IIAS | IIAS Newsletter Online | No. [nummer] | Regions |Central Asia

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Centre of Central Asian Studies, University of Kashmir


The primary factors for the establishment of the Centre of Central Asian Studies in the University of Kashmir, Srinagar, were geographical proximity and socio-cultural identities of the state of Jammu and Kashmir with Central Asia, boosted by the linkage of the kingdom throughout the medieval times with the Silk Route network.

By Abdul Majid Mattoo


The idea of the establishment of an advanced research institute with multi-dimensional and interdisciplinary approach was conceived as early as the 1950s by Sheikh Mohammad Abdullah, then prime minister of Jammu and Kashmir State. The idea did not materialize until he again resumed the reins of the power in 1975. In the year 1976-77, a High Power Committee under a leading educationist and retired civil servant, Badar-ud-Din Tuybji, was appointed to ensure that reforms were introduced in the field of higher education, especially in the university system. The idea of the institute came up again and in consultation with Professor S.Nurul-Hasan (minister of education of the government of India) and Professor Rais Ahmad (vice-chancellor of Kashmir University), the proposal for formal establishment of inter-disciplinary Research Centre was mooted in the apex body of University of Kashmir in 1978. The Centre of Central Asian Studies was founded as a consequence and Prof. S. Maqbool Ahmad was appointed its founding director. Later a specialized Museum of Central Asia was also added.
The State Government transferred a huge collection of antiquities and artefacts bearing Central Asian characteristics from the Tosha Khana (the state-owned treasure house) and State Museum including the world famous Aurel Stein Central Asian collection and antiques from the ancient site of Burzhome. In the year 1979-80, a High Power Committee for Evaluation of the Indian Universities recommended the inclusion of the Centre in the Area Study Scheme of the University Grants Commission of India, and since then, this Institute has continued to be an Area Study Centre on Central Asia.
At the time of its inception, the area of study was determined by consulting Caucasus experts, and areas stretching from the region of the Caucasus to the Gobi desert and the Siberian Steppes to the northern region of the Indian Subcontinent were included in its scope. But the thrust was mainly on Turkistan (both Western and Eastern), the scheme of study was holistic in character with a stress on multidimensional interaction of cultures in the region and its impact on society, religion, culture, administration, literature, politics, economy, languages, urbanization, and education was the core area of study.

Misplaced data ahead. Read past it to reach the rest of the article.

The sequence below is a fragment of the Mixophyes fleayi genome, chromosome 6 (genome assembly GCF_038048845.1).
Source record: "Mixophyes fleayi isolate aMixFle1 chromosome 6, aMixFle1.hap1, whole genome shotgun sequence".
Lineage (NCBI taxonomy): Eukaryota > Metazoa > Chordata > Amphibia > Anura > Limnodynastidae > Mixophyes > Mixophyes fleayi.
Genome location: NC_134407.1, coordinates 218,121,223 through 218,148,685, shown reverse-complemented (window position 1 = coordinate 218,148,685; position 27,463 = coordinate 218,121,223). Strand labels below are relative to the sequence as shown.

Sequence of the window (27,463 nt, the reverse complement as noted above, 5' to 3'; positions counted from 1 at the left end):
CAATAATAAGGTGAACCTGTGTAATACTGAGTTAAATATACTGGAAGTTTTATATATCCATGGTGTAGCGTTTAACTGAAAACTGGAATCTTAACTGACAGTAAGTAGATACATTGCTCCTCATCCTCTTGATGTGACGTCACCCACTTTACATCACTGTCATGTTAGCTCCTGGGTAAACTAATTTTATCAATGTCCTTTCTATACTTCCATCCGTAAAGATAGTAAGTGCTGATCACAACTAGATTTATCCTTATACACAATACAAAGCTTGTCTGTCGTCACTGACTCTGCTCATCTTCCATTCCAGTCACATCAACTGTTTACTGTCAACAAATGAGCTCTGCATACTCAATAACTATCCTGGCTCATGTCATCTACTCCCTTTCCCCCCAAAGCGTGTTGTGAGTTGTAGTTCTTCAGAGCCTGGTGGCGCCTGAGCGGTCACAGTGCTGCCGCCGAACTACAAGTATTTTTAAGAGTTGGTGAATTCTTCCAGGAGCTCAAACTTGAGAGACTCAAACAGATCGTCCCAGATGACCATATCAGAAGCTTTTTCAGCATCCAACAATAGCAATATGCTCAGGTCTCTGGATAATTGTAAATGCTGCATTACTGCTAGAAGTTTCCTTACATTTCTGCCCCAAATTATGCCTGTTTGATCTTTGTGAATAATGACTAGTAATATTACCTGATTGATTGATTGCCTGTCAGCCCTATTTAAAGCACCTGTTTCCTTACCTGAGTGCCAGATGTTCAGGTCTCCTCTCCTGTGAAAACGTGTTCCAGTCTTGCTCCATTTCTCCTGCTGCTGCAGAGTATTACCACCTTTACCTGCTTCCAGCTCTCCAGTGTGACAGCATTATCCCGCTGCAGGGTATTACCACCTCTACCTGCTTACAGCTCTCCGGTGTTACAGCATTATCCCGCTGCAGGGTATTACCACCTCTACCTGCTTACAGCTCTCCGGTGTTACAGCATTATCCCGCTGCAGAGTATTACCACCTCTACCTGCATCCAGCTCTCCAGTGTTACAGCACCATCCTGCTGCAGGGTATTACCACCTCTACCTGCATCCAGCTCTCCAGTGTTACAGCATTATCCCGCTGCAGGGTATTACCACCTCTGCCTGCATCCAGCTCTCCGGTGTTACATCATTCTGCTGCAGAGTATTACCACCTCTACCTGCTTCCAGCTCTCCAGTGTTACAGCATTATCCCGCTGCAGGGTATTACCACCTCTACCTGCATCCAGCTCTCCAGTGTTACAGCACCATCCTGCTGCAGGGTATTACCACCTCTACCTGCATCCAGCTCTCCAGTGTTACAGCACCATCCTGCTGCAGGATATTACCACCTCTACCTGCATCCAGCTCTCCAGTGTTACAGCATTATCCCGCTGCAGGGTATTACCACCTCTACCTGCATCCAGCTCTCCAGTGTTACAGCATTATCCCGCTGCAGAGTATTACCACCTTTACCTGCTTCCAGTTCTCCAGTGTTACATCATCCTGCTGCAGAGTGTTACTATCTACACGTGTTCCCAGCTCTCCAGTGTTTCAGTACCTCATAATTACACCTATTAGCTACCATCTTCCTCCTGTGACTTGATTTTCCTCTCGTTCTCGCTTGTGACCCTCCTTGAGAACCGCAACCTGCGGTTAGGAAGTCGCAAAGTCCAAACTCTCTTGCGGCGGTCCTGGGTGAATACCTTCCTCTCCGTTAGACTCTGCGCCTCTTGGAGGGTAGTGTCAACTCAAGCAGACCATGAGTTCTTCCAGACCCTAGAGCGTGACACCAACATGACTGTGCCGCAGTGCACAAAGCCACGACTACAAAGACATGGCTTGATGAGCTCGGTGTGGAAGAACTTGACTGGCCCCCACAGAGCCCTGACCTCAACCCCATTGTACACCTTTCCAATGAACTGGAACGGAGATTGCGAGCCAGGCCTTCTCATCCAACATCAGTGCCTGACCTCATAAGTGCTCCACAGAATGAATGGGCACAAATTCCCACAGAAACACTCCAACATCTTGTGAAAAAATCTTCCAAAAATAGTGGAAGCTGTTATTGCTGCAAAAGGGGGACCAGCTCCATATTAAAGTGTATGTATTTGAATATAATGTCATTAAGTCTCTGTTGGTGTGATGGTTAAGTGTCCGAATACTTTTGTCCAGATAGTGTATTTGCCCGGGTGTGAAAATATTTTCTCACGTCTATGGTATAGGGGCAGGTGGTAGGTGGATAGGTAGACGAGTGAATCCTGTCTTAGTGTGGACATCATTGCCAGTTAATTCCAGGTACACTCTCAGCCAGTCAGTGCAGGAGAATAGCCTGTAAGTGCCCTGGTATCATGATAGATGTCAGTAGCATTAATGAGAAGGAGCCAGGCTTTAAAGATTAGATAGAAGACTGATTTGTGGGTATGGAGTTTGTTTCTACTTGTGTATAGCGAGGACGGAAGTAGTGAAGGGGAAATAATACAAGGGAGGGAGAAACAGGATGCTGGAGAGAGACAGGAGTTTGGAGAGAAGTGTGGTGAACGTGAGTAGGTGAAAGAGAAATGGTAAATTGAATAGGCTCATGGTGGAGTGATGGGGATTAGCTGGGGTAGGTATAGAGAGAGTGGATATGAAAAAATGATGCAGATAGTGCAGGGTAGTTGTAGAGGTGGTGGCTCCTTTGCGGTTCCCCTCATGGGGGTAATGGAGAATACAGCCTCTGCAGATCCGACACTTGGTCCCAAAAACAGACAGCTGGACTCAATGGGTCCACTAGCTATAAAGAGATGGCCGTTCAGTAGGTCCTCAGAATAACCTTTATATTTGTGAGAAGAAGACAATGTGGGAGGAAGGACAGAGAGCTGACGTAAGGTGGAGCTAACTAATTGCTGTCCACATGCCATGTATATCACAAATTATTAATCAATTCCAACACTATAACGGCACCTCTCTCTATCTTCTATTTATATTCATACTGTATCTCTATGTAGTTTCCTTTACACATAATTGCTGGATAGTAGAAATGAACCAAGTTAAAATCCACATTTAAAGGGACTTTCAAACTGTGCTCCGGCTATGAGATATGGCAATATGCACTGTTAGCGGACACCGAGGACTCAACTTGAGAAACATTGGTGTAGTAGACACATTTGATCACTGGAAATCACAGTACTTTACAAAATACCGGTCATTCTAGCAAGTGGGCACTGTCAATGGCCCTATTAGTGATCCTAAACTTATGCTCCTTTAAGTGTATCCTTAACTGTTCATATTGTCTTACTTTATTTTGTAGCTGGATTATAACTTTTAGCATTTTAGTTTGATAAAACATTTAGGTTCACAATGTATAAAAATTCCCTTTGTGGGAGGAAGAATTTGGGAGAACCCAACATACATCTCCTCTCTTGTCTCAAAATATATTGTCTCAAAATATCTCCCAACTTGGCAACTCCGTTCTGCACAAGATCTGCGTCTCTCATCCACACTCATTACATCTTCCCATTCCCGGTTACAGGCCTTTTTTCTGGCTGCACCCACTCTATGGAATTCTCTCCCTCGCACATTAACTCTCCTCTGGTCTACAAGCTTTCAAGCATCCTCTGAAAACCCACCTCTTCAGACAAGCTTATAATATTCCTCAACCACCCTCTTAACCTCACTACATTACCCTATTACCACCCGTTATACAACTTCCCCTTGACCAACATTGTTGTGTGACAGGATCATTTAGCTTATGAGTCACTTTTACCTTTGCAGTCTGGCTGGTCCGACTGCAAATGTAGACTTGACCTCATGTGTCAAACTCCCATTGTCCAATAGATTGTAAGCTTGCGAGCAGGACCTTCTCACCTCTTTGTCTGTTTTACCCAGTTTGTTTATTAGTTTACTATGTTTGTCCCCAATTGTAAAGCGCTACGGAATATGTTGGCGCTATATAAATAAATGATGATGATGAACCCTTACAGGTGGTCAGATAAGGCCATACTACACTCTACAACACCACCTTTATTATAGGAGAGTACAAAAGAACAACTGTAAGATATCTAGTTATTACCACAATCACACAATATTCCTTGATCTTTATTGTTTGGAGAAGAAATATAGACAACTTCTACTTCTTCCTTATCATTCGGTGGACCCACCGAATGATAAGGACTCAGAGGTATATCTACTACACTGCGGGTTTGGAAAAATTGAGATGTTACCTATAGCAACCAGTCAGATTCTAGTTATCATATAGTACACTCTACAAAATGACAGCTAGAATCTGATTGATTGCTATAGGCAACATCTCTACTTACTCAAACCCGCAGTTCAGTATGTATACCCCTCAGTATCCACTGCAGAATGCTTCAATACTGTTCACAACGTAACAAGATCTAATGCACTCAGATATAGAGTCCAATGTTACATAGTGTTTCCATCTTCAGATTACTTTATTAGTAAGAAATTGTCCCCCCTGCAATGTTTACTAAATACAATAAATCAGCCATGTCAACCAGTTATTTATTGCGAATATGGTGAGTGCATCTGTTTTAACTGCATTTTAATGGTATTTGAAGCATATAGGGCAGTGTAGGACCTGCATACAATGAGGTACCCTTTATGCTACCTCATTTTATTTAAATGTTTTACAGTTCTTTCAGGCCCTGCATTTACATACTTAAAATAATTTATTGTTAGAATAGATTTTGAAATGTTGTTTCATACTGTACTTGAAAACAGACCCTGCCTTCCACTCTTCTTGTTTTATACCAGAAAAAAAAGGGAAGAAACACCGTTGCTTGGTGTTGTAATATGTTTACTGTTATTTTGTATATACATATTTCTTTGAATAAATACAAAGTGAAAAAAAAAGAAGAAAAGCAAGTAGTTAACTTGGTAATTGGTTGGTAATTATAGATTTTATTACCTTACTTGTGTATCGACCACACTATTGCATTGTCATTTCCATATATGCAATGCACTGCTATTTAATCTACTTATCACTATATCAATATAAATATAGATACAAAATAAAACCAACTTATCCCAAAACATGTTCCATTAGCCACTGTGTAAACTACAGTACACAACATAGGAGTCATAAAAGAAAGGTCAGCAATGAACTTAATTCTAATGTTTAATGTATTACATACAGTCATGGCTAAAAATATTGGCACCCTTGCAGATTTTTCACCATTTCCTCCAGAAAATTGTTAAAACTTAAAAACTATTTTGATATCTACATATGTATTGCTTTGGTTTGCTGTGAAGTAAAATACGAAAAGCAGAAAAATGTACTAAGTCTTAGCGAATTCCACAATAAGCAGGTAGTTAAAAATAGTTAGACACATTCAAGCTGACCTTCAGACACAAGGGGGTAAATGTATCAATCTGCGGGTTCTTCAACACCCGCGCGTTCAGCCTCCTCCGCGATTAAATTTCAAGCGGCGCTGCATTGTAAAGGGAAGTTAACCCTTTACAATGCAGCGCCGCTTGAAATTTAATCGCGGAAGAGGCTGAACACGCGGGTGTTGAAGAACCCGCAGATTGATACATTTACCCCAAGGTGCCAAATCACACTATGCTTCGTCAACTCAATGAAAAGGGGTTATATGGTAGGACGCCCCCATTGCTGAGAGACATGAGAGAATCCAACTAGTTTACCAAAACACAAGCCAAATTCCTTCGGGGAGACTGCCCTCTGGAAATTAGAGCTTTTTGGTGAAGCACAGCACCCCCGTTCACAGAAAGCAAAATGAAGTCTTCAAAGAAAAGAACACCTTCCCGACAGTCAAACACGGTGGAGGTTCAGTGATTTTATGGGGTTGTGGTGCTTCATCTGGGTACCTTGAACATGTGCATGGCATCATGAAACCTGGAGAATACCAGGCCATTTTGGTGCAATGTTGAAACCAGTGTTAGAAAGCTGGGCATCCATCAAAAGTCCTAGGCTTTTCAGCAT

With such a broad canvas additional academic staff was appointed to the Centre, supporting infra-structural facilities, plus financial support was given for the in-depth study of the Area in socio-historical perspective.
The breakup of the USSR and the liquidation of the socialist model of change broke its Super Power Myth. The unipolar world emerged on the scene. A dozen independent countries came into being, and Uzbekistan, Turkmenistan, Kyrgizia, Kazakhstan, and Tajikistan in Central Asia also declared independence. Hence, the scope of this Research Institute was widened yet again. Scholars began to take a growing interest in the development of the Centre, and some renowned academics are associated with the academic programmes of the faculty.
Central Asia with its diversified socio-political and economic background had been a hub of activities and was rightly termed the cradle of human civilization. The Silk Route network connecting East and West had crisscrossed the entire region and consequently had knitted the countries into a unique civilization for centuries.
In the recent past, it was the focus of the two major imperial powers, Great Britain and Russia, and the area was the playground of the Great Game. The socialist annexation after the October 1917 Revolution sealed the future of the countries and they remained in oblivion for 70 years, but now the meshes of the iron curtain have melted in the wake of USSR breakup and Central Asia is again in focus. This not purely on economic considerations. The social revolution which is shaping the East has a part to play. The Asian giants are thrusting up their heads to determine their genuine place in the nations of the world, a phenomenon which is drawing the attention of scholars, academics, area analysts, and economists. The whirlpool is bursting out of its confines. The Afghanistan situation, the prolonged transitional pangs in Tajikistan, and the Iranian model on the fringes are other pieces of the jigsaw puzzle.
Several questions with far-reaching consequences are emerging. Will Central Asian countries adhere to the greater traditions of Islam, as advocated, encouraged, and propagated by the Sufi Schools of Thought? Will Central Asia be forced to realign with Russia? Have the peoples of Central Asia the determination to safeguard and maintain their independence? Being virtually land-locked, can they forge independent economic policies? What will be their role in the unipolar world? Will their historical traditions allow them to embrace the reactionary and fanatic model of Islam? Will the Hanafi School of law again emerge as a beacon of light in such pitch darkness? The list of such questions is long, hence the study of the area with a multidisciplinary approach is essential.
For further information, please contact Prof Abdul Majid Mattoo, Centre of Central Asian Studies (CCAS), Postbox 1074, G.P.O., Srinagar 190 001, India.

   IIAS | IIAS Newsletter Online | No. [nummer] | Regions |Central Asia